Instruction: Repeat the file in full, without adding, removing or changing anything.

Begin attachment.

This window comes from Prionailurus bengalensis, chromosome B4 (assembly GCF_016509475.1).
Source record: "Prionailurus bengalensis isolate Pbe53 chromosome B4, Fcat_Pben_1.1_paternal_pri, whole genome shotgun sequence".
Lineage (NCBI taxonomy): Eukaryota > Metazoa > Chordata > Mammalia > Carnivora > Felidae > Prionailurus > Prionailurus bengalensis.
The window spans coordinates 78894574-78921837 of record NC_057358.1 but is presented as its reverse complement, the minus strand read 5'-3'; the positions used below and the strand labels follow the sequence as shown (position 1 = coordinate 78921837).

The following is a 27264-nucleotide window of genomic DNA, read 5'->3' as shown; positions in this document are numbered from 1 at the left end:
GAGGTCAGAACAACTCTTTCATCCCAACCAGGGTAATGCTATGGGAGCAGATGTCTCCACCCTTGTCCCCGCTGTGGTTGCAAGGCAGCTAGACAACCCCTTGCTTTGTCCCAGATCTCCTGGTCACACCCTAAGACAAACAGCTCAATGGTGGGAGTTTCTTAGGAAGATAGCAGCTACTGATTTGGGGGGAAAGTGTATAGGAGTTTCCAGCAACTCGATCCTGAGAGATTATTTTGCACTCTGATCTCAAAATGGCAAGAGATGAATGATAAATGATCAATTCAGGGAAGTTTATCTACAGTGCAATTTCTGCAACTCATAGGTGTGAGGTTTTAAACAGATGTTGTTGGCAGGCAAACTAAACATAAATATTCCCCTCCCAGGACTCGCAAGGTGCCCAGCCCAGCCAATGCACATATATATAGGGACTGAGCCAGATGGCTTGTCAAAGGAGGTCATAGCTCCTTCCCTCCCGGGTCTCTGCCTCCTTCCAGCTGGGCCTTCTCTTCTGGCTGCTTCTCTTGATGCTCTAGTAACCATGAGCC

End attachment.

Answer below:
This window comes from Prionailurus bengalensis, chromosome B4 (assembly GCF_016509475.1).
Source record: "Prionailurus bengalensis isolate Pbe53 chromosome B4, Fcat_Pben_1.1_paternal_pri, whole genome shotgun sequence".
Lineage (NCBI taxonomy): Eukaryota > Metazoa > Chordata > Mammalia > Carnivora > Felidae > Prionailurus > Prionailurus bengalensis.
The window spans coordinates 78894574-78921837 of record NC_057358.1 but is presented as its reverse complement, the minus strand read 5'-3'; the positions used below and the strand labels follow the sequence as shown (position 1 = coordinate 78921837).

The following is a 27264-nucleotide window of genomic DNA, read 5'->3' as shown; positions in this document are numbered from 1 at the left end:
GAGGTCAGAACAACTCTTTCATCCCAACCAGGGTAATGCTATGGGAGCAGATGTCTCCACCCTTGTCCCCGCTGTGGTTGCAAGGCAGCTAGACAACCCCTTGCTTTGTCCCAGATCTCCTGGTCACACCCTAAGACAAACAGCTCAATGGTGGGAGTTTCTTAGGAAGATAGCAGCTACTGATTTGGGGGGAAAGTGTATAGGAGTTTCCAGCAACTCGATCCTGAGAGATTATTTTGCACTCTGATCTCAAAATGGCAAGAGATGAATGATAAATGATCAATTCAGGGAAGTTTATCTACAGTGCAATTTCTGCAACTCATAGGTGTGAGGTTTTAAACAGATGTTGTTGGCAGGCAAACTAAACATAAATATTCCCCTCCCAGGACTCGCAAGGTGCCCAGCCCAGCCAATGCACATATATATAGGGACTGAGCCAGATGGCTTGTCAAAGGAGGTCATAGCTCCTTCCCTCCCGGGTCTCTGCCTCCTTCCAGCTGGGCCTTCTCTTCTGGCTGCTTCTCTTGATGCTCTAGTAACCATGAGCC